Volume 17, Issue 5 (2017)                   MCEJ 2017, 17(5): 135-147 | Back to browse issues page

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1- , Behzad.tahmouresi@gmail.com
Abstract:   (5128 Views)
One major weakness of concrete is the brittle fracture behaviour in tension, with low tensile strength and ductility. This brittleness has been recognized as a bottleneck hindering structural performances in terms of safety, durability and sustainability. The lack of structural ductility is due to brittle nature of concrete in tension which may lead to loss of structural integrity. Many infrastructure deterioration problems and failures can be traced back to the cracking and brittle nature of concrete. Many attempts have been made in the recent years to overcome these problems. To effectively solve these severe problems, a new type of composite, called as Engineered Cementitious Composites (ECC), reducing the brittle behaviour of concrete has been developed in recent decades. ECC with its flexible processing has emerged from laboratory testing to field applications leading to speedy construction, reduced maintenance and a longer life span for the Structures. Micromechanical design allows optimization of ECC for high performance, resulting in extreme tensile strain capacity while minimizing the amount of reinforcing fibers, typically less than 2% by volume. Tensile strain capacity exceeding 5% has been demonstrated on ECC reinforced with polyethylene and polyvinyl alcohol (PVA) fibers. Unlike ordinary cement-based materials, ECC strain hardens after first cracking, similar to a ductile metal, and demonstrates a strain capacity 350 to 550 times greater than normal concrete. Even at large imposed deformation, crack widths of ECC remain small, less than 80 μm. With intrinsically tight crack width and high tensile ductility, ECC represents a new generation of high performance concrete (HPC) material that offers significant potential to naturally resolving the durability problem of reinforced concrete structures. In the past few decades, substitution of mineral admixtures, such as fly ash (FA) and Ground Blast-Furnace Slag (GBFS), has been of great interest and gradually applied to practical applications of ECC. It has been found that incorporating high amount of FA can reduce the matrix toughness and improve the robustness of ECC in terms of tensile ductility. Additionally, unhydrated FA particles with small particle size and smooth spherical shape serve as filler particles resulting in higher compactness of the fiber/matrix interface transition zone that leads to a higher frictional bonding. This aids in reducing the steady-state crack width beneficial for long-term durability of the structure. In this study, the workability, mechanical properties and durability of ECC different mixtures contains two mineral materials (slag / fly ash) as to replace part of the cement weight and two types aggregate (Silica/ River sand) were evaluated. The results showed that mixtures containing fly ash despite lower mechanical strength to compared with mixtures containing slag, significantly have higher performance in strain- hardening behavior at post- cracking portion. ECC mixtures performance against the durability testing (Rapid chloride penetration, Electrical Specific Resistivity, Drying Shrinkage and Accelerated Reinforcement Corrosion) were appropriate and quantitatively was to form of slag> fly ash. In this study, in order to calculate the direct tensile strength of ECC mixtures, a new model (different geometry) compared to other models (used by prior researchers) proposed and tested. The its results showed that the tensile strength measured by the new model compared to the previous models, was higher 10% to 17%.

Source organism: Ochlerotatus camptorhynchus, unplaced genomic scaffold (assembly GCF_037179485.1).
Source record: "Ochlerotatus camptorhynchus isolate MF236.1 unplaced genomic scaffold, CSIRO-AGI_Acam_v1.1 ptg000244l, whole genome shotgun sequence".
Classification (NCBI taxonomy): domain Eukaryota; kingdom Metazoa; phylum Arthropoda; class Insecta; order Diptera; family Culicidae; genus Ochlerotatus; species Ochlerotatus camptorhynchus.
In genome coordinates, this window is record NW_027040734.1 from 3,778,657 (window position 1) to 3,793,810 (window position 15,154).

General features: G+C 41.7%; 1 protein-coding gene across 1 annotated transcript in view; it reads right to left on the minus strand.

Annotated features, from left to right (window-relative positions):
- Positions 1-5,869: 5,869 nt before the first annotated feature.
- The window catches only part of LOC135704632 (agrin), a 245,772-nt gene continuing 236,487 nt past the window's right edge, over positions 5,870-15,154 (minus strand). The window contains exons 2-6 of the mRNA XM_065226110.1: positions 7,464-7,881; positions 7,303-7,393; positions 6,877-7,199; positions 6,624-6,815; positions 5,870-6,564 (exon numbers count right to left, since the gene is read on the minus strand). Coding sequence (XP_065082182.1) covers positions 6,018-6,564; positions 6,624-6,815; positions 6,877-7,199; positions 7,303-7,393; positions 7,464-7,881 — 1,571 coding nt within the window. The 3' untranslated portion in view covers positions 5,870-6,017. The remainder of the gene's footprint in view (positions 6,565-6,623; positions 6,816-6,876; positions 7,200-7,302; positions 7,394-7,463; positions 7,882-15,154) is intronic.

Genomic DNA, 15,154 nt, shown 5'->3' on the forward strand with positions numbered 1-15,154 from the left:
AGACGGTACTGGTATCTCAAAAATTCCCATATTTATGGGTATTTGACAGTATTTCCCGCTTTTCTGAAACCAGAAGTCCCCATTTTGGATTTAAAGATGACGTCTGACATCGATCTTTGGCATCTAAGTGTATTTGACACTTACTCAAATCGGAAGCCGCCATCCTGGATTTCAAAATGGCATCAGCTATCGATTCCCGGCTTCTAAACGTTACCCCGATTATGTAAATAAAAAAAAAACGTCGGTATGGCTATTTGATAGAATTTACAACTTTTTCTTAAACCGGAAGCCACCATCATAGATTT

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Article Type: Original Manuscript | Subject: Earthquake
Received: 2016/10/30 | Accepted: 2017/04/26 | Published: 2017/12/22

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